Video of Elgin Pocketwatch on Ace 1000 Timer

IMG_9957.JPG IMG_9959.JPG IMG_9960.JPG IMG_9963.JPG
 

Skutt50

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Did you do the replacement with the movement in the case? That would make it much more difficult. Normal procedure is to remove the movement"

As for your winding problems you may need to adjust the sleeve in the pendant. It looks like a split tube and is screwed in from under the crown. You need to remove the crown and stem and screw the sleeve it in a turn or so.

To loosen the crown you need to remove the movement from the case. Then grip the square part of the stem with a pair of pliars and screw the crown out. The stem is removed by pulling it into the case so to say.
 
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Andrew Bradford

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I was able to remove the movement to complete the job - as it would have indeed been difficult any other way! Was a very easy job and would encourage the first timer to embark on trying to fix their own watch. Was a great learning process!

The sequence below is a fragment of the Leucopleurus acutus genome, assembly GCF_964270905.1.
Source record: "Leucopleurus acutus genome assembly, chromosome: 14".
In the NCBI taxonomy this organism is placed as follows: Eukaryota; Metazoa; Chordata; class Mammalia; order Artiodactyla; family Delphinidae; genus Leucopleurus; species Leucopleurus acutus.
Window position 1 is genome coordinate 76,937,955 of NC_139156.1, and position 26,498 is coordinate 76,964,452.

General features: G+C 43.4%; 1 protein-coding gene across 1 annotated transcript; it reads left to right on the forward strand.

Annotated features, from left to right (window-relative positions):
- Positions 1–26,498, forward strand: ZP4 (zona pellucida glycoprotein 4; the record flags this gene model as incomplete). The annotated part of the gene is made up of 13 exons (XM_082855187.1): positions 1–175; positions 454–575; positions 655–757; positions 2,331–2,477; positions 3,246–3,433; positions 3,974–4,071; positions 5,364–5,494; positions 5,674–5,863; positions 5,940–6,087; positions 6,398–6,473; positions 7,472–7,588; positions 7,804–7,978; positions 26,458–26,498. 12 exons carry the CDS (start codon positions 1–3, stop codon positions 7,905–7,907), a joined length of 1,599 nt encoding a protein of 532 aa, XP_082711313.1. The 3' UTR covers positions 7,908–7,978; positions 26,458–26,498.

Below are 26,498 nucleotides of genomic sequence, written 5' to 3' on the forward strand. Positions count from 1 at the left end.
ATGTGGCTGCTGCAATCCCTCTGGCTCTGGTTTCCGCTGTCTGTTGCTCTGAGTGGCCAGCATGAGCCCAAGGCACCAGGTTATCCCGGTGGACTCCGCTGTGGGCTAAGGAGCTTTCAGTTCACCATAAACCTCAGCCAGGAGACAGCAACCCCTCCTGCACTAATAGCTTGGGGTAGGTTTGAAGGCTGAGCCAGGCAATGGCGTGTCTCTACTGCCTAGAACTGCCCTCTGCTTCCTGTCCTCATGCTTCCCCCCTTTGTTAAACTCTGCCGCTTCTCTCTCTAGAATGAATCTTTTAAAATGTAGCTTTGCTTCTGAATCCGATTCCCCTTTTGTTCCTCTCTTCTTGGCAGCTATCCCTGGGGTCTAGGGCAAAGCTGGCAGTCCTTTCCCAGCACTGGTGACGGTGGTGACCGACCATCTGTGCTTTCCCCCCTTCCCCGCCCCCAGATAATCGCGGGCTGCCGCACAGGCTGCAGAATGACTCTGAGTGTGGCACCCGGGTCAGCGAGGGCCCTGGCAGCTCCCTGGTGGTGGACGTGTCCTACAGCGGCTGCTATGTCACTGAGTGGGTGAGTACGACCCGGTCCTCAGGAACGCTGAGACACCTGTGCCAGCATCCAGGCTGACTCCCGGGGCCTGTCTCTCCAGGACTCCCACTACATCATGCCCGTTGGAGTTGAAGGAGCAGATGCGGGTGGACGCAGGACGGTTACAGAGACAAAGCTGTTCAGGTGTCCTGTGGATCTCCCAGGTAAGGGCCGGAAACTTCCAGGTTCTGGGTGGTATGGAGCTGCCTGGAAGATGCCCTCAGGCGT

Thank you for the info on fixing the stem! I will embark on that journey soon.
 
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Andrew Bradford

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Oct 26, 2020
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also I should note that the clock "winds" fine - it's just the adjustment of the time when you pull the stem out to change the time. Sometimes it works after I spin the knob for a while.
 

Skutt50

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Sometimes it works after I spin the knob for a while.
You might want to clean and oil the setting mechanism first. If it is not smooth the problem may actually be that the inner stem does not move freely. Also how does it wind when you remove the movement from the case? If you have similar problems then the winding mechanism needs to be dealt with.
 

Andrew Bradford

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Oct 26, 2020
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You might want to clean and oil the setting mechanism first. If it is not smooth the problem may actually be that the inner stem does not move freely. Also how does it wind when you remove the movement from the case? If you have similar problems then the winding mechanism needs to be dealt with.
So the watch can't really be wound when it's out of the case, right? The stem is left behind in the case when you remove the movement. The watch winds up perfectly and last for many hours running perfectly. Keeps great time - a little fast, but alright for my amusement. I will try taking it apart - again - tonight and see if I can get it fixed. I will report my findings.